It was, indeed, a wonderful honor to receive the G. H. A. Clowes Memorial Award and present the Clowes Lecture at the Meeting for the American Association for Cancer Research. I have been fortunate to carry out research in the area of cancer biology at a remarkable time and to have had many truly extraordinary colleagues in this field. When I began my graduate student research in 1961, we did not truly understand the origins of cancer in humans, nor did we have the experimental tools to uncover the mutations or the genes involved in human cancer. Rather, we followed the advice of the exceptional individuals who were beginning the revolution in molecular biology; we chose simple experimental systems with the abiding faith that viruses that cause tumors in hamsters, mice, or chickens would surely teach us something about cancer in humans. For their guidance, advice, friendship, and the example they set for me, I will always be indebted to Harold S. Ginsberg, my thesis advisor, and Robert L. Sinsheimer, my postdoctoral advisor. I learned many lessons about science and life during my stay at the University of Pennsylvania and at the California Institute of Technology. Those were the years that prepared me for science at Princeton University and the exploration of the question: How does SV40 cause tumors in hamsters and transform cells in culture? Princeton in the 1970s was truly fertile ground. Arriving as assistant professors were Bruce Alberts, Mark Kirschner, Uli Laemmli, Harold Weintraub, Abe Worcel, and many others to join a senior faculty with very high standards and well-articulated expectations. It was my good fortune to be in the right place at the right time.

At about this junction, Peter Tegtmeyer had isolated a series of temperature-sensitive mutants of SV40 that blocked infectious virus production at the nonpermissive temperature. One group of these mutants, in complementation group A, failed to transform cells in culture (1), and even if the mutants were used to transform cells at the permissive temperature, they failed to maintain the “transformed phenotype” at the nonpermissive temperature (2, 3). This had been shown previously with polyoma virus, with which tumors only formed in mouse tissues with low temperatures (4). The Tegtmeyer group (5) went on to identify the group A protein as the SV40 large tumor (T) antigen. Animals bearing SV40-induced tumors express the tumor antigen in their cancer cells. The animals recognize this viral protein as foreign and produce antibodies to it. It was these antibodies that Tegtmeyer et al.(5) used to immunoprecipitate the T-antigen and show it had a Mr of ∼100,000 using Laemmli SDS gels.

As we repeated these experiments, it became clear that, in addition to the Mr 100,000 protein immunoprecipitated from SV40-infected or -transformed cells, a number of other proteins were “trapped” in the immunoprecipitate, which we commonly interpreted as proteolytic breakdown products of the viral T-antigen (and some of them were just that). Our first clue that there was more to this observation than that facile explanation came when a graduate student in my laboratory, Dan Linzer, used the antiserum from hamsters bearing SV40-induced tumors (a serum prepared in the laboratory by my technician Angie Teresky) to look for “tumor antigens” in cells not infected or transformed by SV40. Dan Linzer found such an antigen in murine testicular teratocarcinoma cells. A protein of Mr 53,008–54,000 from these cells comigrated in SDS gels with a protein in SV40-transformed cells. Although, I was skeptical and pointed out how many proteins of Mr 53,000 there must be in cells, Dan Linzer used peptide mapping to show that the p53 in SV40-transformed cells and in teratocarcinomas was a cellular protein recognized by SV40 tumor-bearing sera (6). In fact, monoclonal antibodies directed against SV40 large T-antigen, coimmunoprecipitated this p53 protein so it was in a complex with SV40 large T-antigen (6). This result was simultaneously reported by David Lane and Lionel Crawford (7).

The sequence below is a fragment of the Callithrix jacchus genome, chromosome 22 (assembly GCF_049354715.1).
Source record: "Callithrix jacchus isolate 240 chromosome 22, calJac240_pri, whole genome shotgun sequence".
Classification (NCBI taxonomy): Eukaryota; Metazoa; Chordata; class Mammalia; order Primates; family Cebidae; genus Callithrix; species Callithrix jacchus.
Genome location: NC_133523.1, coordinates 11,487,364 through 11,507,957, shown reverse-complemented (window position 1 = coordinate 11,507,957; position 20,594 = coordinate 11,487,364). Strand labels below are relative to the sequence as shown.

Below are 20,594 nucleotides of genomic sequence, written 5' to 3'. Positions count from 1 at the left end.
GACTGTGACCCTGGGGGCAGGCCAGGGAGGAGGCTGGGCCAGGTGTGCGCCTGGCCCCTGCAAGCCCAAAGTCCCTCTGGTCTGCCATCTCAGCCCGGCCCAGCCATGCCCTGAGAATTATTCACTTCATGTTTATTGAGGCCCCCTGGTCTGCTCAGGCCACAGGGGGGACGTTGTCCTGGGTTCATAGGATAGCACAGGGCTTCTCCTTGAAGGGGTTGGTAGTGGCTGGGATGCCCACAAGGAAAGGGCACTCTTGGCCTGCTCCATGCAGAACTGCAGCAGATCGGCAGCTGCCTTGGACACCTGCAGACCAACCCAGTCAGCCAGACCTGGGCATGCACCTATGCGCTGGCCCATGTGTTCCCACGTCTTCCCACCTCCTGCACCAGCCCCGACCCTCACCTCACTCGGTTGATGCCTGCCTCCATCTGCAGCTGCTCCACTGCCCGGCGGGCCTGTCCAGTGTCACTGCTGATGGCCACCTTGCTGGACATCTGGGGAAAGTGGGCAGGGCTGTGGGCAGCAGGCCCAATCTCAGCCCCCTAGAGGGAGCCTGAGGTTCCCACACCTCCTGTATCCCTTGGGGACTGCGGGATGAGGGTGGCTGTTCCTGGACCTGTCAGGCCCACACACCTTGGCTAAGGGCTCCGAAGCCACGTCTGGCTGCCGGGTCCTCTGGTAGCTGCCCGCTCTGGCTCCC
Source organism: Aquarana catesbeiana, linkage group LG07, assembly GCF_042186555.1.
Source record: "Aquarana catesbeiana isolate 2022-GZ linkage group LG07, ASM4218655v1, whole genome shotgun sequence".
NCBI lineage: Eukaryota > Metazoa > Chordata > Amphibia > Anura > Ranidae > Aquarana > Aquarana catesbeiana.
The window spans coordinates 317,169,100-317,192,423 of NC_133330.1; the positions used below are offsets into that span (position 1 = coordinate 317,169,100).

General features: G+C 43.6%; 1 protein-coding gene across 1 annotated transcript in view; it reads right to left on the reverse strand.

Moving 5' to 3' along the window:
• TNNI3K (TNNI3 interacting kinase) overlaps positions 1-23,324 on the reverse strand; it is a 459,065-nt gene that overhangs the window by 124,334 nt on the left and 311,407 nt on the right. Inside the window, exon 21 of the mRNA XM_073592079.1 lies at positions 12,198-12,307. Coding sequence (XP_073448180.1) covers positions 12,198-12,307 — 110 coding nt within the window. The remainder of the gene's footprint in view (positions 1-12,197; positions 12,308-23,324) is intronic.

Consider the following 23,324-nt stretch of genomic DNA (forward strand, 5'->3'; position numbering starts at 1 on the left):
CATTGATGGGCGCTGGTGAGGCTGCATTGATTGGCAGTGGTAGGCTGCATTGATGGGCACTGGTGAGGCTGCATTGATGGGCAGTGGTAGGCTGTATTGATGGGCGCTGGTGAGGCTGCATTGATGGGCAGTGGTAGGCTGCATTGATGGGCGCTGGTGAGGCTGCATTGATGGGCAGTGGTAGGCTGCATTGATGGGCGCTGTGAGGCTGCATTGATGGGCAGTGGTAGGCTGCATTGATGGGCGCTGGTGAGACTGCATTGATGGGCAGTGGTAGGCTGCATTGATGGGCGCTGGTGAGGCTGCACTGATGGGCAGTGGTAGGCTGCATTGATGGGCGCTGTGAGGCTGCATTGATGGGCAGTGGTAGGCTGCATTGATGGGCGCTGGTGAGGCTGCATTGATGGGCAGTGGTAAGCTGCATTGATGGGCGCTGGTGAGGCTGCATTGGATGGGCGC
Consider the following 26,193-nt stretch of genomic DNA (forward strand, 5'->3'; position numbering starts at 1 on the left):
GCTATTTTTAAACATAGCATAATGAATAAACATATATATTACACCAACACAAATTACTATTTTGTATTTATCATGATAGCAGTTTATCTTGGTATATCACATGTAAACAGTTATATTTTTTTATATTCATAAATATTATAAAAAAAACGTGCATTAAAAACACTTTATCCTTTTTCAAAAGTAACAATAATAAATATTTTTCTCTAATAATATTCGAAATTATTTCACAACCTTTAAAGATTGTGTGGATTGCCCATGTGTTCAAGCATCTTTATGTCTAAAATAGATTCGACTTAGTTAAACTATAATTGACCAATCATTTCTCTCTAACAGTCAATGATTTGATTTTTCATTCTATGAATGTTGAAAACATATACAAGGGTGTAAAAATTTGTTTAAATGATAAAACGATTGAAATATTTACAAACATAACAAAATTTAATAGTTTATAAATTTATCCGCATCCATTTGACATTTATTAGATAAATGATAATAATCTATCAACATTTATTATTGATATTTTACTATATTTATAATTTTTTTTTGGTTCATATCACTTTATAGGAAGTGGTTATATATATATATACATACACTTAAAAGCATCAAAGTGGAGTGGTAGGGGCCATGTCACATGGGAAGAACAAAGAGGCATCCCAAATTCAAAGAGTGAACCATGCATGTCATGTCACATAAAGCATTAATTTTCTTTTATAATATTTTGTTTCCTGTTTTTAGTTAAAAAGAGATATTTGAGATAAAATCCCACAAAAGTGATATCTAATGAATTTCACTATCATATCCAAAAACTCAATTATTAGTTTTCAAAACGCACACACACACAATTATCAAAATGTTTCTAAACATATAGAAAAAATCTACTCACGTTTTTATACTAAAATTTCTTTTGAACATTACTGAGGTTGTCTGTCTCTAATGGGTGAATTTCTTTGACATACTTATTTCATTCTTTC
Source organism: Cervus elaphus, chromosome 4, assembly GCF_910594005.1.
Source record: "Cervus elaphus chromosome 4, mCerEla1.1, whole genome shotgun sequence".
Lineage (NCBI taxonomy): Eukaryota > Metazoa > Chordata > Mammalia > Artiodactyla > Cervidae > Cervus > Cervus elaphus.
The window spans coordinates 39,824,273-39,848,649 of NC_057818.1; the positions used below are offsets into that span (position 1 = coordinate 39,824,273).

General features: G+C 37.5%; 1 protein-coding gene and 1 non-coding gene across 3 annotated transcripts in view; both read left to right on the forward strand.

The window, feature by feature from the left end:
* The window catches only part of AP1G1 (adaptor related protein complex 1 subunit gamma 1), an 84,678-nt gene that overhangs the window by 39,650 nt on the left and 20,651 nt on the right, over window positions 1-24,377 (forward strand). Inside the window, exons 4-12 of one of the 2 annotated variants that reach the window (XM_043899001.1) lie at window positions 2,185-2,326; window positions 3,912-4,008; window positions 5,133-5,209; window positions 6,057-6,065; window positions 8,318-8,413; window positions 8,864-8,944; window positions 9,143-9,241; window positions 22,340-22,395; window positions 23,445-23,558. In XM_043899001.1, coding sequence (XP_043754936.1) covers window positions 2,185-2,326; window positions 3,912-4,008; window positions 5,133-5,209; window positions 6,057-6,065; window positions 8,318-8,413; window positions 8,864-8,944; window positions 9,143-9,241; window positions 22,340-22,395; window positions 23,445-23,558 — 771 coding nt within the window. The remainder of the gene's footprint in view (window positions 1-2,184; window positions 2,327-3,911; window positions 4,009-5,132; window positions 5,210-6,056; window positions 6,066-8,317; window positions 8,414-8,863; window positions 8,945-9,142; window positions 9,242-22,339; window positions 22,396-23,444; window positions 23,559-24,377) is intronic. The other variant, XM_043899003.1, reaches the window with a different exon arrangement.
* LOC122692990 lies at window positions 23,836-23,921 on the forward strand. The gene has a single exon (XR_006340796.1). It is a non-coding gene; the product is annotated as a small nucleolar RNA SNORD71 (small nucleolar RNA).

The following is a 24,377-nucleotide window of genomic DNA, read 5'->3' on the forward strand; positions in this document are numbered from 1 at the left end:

By 1982–1984, the first murine and then human cDNA clones of p53 were isolated. In my group, Moshe Oren (then a postdoctoral fellow) and Diane Pennica at Genentech played a central role in obtaining our clones (8, 9). After a 3–4-year confusion about who had wild-type p53 clones or mutant p53 clones, everyone agreed: the mutant p53 cDNA can transform cells in culture, and wild-type p53 cDNA clones actually prevent cellular transformation by a wide variety of oncogenes (10). These hard-won facts surfaced from several years of work in my group by Cathy Finlay and Phil Hinds. Just as Bert Vogelstein’s group (11, 12) reported that p53 mutations were found in both alleles of colon cancer cells, the experiments of Finlay, Hinds, and myself (13) showed that p53 was not an oncogene but a tumor suppressor gene.

From the discovery of p53 in 1979 until 1989, the hope that a simple virus that causes cancer in hamsters could shed light upon the origins of human cancer seemed to become a fair assumption. The years from 1989 to the present have shown just how central the p53 tumor suppressor gene is in human cancers. We now have the hope that we can understand how cancers arise and evolve and, in so doing, understand how to stop the growth of cancer cells.